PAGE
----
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Understanding Transactions And Locking In PostgreSQL

Automation With PLPGSQL

Now we need to actually do something useful with this information.

We will create a plpgsql function block that will determine if the user has a 5 dollar positive balance, insert into some other table (to simulate the purchase of some item), and then post a 5 dollar debit to the users account.

For those not familiar with plpgsql it’s extremely easy to use. Just be sure to use the createlang binary in the PostgreSQL distribution to add plpgsql support to your database. (/usr/local/pgsql/bin/createlang plpgsql yourdbname) as the postgres user.

Listing 3 listing-3.sql
CREATE OR REPLACE FUNCTION buysomething(varchar(255),TEXT) RETURNS integer AS $$
        account_balance NUMERIC(22,9);
        SELECT (SUM(COALESCE(credit,0)) - SUM(COALESCE(debit,0)) INTO account_balance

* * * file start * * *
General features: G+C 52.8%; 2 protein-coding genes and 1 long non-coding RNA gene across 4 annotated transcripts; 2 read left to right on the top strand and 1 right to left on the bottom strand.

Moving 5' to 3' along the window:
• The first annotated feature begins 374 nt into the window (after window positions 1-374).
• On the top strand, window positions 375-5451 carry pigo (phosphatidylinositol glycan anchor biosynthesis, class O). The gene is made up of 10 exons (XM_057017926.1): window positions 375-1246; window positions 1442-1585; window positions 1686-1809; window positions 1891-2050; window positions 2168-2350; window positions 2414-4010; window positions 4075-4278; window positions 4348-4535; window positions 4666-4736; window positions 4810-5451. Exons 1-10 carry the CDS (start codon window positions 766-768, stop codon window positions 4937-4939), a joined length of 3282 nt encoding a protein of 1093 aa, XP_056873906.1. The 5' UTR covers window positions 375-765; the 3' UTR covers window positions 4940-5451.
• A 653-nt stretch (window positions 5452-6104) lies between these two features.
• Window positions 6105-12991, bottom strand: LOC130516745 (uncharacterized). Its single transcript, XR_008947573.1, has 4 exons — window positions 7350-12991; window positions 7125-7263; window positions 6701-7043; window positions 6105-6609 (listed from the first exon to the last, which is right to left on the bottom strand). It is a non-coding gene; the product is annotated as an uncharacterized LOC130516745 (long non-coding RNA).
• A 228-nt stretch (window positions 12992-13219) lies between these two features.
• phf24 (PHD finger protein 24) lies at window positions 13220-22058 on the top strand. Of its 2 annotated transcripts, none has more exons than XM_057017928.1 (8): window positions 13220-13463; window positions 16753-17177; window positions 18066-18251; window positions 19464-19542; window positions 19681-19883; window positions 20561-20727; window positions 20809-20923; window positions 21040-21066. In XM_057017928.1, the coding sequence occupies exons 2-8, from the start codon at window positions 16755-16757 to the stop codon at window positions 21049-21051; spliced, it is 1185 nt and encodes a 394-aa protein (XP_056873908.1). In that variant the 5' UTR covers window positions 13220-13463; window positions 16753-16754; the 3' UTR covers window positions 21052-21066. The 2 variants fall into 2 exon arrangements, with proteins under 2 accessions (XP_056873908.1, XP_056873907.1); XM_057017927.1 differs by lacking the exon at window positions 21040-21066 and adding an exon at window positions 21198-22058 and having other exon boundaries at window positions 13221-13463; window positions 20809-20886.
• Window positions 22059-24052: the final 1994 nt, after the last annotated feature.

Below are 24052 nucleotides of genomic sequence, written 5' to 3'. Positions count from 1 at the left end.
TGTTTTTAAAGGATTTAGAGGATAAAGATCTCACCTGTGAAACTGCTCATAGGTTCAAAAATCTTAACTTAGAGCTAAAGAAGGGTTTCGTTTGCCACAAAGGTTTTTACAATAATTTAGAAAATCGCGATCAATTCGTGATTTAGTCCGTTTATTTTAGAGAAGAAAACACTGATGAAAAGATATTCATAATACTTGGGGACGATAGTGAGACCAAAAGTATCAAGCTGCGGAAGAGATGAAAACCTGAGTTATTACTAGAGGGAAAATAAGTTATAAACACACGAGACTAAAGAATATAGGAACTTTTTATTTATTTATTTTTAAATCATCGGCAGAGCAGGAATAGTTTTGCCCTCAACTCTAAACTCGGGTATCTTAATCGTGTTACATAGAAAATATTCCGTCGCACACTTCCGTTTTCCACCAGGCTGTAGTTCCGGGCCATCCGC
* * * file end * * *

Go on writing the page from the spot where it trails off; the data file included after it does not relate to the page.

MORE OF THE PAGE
FROM accounting
            WHERE account_id = $1;
        IF account_balance >= 5 THEN
            INSERT INTO purchases (SomeTextCol) VALUES ($2);
            INSERT INTO accounting (account_id, debit) VALUES ($1, 5);
            RAISE EXCEPTION The account % does not have enough free balance, $1;
        END IF;
$$ Language plpgsql;

Note: there are better ways to write this function, but this method demonstrates the most functionality.

So this function looks like it would do the job, but there’s a trick. What happens if this function is called twice at the same identical time?

Well what happens is between the balance selection and the insert into accounting, another debit could have been committed to the accounting table. There is no guarantee that after the select is run the balance will not change until the end of the function.

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